Jördis Franziska Terlau
· I am a young researcher with a keen interest in transdisciplinary research concepts, that are ranging from a philosophical background to the field of ecology in general, but with a distinct focus on climate change, metacommunity ecology, trophic interactions and understanding underlying mechanisms of ecosystem processes.
· I joined iDiv because I am looking for an interdisciplinary working environment with a great opportunity to develop my research career and to find my own niche in this wide field of research in biodiversity science.
· Before I started my PhD project, I worked on predator-prey interactions in ladybeetles and aphids. Particularly, I performed microcosm experiments examining the avoidance behavior of the pea aphid (Acyrthosiphon pisum) towards European native ladybeetle species and the in invasive non-native lady beetle Harmonia axyridis. Proceeding on the assumption that there is a missing or inadequately developed anti-predator response of native prey against novel non-native predators, non-native species should have competitive advantages over native species, which can contribute to invasion success.
· My current research foci are trophic interactions, colonization processes and underlying mechanisms of species movement patterns as well as trait-based metacommunity ecology and spatial between-patch processes.
Since February 2019
Doctoral researcher in the Theory in Biodiversity group at the German Centre for Integrative Biodiversity Research (iDiv) Halle-Jena-Leipzig, Germany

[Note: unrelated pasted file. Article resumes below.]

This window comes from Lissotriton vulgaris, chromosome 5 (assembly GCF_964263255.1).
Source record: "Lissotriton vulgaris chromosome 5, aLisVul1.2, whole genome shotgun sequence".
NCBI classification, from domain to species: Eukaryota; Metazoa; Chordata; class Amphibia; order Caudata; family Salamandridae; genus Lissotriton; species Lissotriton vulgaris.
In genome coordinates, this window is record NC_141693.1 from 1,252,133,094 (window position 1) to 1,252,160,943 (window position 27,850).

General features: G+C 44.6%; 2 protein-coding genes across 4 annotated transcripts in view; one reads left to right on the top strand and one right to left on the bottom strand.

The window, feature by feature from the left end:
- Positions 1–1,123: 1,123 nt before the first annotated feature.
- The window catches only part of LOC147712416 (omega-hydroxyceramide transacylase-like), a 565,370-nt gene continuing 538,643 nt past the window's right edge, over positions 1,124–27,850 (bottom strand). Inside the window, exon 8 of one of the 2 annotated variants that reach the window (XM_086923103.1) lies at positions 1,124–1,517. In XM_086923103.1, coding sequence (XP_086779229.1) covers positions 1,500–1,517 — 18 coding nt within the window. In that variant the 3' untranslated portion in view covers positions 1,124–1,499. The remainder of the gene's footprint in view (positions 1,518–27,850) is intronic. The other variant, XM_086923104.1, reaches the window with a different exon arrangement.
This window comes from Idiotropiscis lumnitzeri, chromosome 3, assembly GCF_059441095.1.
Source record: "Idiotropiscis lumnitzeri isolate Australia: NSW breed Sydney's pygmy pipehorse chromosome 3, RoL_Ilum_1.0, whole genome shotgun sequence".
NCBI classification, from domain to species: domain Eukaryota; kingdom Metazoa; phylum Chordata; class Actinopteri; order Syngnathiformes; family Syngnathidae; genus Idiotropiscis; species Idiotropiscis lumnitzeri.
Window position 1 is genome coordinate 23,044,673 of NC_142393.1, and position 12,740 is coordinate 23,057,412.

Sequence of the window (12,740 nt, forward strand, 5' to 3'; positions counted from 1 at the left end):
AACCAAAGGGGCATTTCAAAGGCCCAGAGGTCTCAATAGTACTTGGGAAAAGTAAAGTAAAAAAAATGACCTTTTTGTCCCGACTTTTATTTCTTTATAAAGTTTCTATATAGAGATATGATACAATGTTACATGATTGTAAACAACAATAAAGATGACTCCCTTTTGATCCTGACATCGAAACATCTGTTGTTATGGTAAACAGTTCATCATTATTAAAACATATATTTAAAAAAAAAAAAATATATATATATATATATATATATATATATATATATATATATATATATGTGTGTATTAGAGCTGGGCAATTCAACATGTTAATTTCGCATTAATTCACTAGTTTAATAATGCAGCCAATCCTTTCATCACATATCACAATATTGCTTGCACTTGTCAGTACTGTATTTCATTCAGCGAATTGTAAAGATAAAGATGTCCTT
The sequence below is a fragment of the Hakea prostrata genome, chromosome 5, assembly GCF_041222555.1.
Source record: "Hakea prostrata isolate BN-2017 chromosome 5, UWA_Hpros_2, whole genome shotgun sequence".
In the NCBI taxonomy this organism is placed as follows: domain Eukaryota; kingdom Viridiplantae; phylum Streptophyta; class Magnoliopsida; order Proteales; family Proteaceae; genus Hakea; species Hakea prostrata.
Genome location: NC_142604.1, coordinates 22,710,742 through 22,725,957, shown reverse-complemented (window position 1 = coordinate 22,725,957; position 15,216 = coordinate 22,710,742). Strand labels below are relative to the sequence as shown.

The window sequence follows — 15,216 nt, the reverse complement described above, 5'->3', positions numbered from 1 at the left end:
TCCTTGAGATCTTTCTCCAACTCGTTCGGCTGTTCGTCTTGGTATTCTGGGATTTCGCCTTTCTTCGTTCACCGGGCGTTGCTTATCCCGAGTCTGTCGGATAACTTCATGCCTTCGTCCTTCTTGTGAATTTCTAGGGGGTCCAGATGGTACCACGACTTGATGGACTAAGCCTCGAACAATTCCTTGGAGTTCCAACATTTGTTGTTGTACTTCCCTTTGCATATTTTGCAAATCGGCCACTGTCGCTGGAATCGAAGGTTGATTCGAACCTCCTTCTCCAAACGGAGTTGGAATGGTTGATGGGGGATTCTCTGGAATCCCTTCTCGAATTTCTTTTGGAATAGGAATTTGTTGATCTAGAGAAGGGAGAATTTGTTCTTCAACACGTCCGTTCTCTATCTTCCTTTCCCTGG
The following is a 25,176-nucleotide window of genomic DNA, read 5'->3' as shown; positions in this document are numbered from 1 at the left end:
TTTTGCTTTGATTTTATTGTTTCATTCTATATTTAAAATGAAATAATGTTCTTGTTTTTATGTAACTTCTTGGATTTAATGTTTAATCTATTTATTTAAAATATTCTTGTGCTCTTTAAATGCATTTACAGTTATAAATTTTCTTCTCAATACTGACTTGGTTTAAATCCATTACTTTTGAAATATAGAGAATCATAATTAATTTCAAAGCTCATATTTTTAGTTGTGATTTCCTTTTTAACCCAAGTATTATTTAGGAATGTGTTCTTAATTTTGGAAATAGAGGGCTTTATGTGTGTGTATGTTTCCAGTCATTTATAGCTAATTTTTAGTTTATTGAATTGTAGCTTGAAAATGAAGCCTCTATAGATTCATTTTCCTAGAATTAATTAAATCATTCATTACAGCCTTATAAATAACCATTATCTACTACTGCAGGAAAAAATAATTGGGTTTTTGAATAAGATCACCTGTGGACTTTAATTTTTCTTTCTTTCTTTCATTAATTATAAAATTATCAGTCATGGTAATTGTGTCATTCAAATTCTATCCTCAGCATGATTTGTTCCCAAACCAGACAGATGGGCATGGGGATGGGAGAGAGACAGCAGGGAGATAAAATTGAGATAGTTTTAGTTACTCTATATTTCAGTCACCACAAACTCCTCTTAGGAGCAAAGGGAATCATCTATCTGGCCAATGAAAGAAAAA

April 2016 - March 2018
Master of Science in Biodiversity and Conservation – Philipps-University Marburg, Germany
Thesis: Avoidance behaviour of the pea aphid Acyrthosiphon pisum confronted with cues of the invasive lady beetle Harmonia axyridis and four native lady beetle species.
October 2012 – March 2016
Bachelor of Science in Conservation Biology – University Koblenz-Landau, Landau, Germany
My Research Project
· Quantifying emigration as function of bottom up and top down control
· The colonization process of islands or habitat patches consists of several sub-processes like dispersal, establishment, immigration or emigration. This project concentrates on the underlying mechanisms of emigration. I am investigating the qualitative trait dependence of emigration, which is energetics of emigration. The stability and diversity of food webs is driven by the ratio of energy intake (feeding) and energy use (metabolic demands). The energy intake depends on resource quality, which is stoichiometry (e.g. compensatory feeding with decreasing food quality) as well as food quantity and predation risk.
I will measure the effect of both bottom up by resource quality (stoichiometry) and quantity (resource density in a patch) as well as top down pressure by predators of different body masses.
Additionally, I am cooperating with the Ecotron project. Here we look at moving patterns of macro-invertebrates between different patches of leaf litter of different stoichiometric quality (ash, oak, birch and mountain ash), which are separately arranged or all mixed up.
· The hypotheses are the following:
(a) Increasing resource quality (i.e. stoichiometry) will lead to decreased feeding and decreased emigration rates. (part I)
(b) Emigration of consumers is driven by the top down pressure of their predators. (part II).
The experiments will be performed as microcosm and/or mesocosm experiments including methods of RFID sensor tracking.
Deutscher Platz 5e
3.207 (Interim I)
Friedrich Schiller University Jena